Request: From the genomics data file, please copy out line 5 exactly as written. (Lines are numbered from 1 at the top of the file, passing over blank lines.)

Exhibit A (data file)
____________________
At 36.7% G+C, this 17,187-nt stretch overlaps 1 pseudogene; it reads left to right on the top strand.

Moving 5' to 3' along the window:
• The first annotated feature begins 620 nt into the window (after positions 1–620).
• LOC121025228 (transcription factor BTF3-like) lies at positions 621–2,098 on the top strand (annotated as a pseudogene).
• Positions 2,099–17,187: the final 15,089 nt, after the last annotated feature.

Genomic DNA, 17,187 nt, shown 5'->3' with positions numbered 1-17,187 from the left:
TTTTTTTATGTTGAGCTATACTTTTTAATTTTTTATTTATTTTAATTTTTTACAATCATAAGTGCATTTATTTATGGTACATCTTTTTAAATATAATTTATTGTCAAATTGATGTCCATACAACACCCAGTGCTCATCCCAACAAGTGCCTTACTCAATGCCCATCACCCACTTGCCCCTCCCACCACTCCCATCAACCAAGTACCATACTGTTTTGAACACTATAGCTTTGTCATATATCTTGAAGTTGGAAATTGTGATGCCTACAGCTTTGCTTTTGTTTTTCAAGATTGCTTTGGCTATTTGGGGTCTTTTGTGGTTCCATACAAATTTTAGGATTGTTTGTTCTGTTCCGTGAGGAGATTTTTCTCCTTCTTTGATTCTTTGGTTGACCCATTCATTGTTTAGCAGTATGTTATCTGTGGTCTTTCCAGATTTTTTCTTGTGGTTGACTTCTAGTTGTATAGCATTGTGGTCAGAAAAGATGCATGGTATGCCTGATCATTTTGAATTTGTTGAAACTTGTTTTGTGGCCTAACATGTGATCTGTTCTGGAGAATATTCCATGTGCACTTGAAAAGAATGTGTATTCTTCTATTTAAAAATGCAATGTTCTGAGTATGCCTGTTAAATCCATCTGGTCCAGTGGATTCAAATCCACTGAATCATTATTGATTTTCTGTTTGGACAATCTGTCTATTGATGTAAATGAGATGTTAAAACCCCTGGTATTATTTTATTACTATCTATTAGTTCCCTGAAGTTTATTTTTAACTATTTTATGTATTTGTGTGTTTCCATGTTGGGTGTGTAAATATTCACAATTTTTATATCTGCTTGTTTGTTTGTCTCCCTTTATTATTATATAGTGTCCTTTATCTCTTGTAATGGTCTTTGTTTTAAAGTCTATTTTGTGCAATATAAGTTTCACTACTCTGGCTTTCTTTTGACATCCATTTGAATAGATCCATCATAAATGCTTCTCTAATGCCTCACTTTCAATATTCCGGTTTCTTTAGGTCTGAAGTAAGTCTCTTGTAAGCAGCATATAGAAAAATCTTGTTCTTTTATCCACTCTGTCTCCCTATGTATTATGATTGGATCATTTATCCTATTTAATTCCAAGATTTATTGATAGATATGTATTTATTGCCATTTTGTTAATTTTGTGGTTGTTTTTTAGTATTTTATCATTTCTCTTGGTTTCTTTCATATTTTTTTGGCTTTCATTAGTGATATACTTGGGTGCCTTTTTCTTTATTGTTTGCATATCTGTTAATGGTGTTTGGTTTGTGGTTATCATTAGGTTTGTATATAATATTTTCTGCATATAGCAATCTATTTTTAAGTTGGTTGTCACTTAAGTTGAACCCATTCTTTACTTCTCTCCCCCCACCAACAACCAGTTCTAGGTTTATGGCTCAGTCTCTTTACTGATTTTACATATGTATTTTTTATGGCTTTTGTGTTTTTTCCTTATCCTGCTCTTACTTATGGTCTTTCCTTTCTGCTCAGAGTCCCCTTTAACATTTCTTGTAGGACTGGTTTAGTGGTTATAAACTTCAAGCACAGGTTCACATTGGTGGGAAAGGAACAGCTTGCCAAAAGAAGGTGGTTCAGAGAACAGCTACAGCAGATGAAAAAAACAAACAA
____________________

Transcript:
• Positions 2,099–17,187: the final 15,089 nt, after the last annotated feature.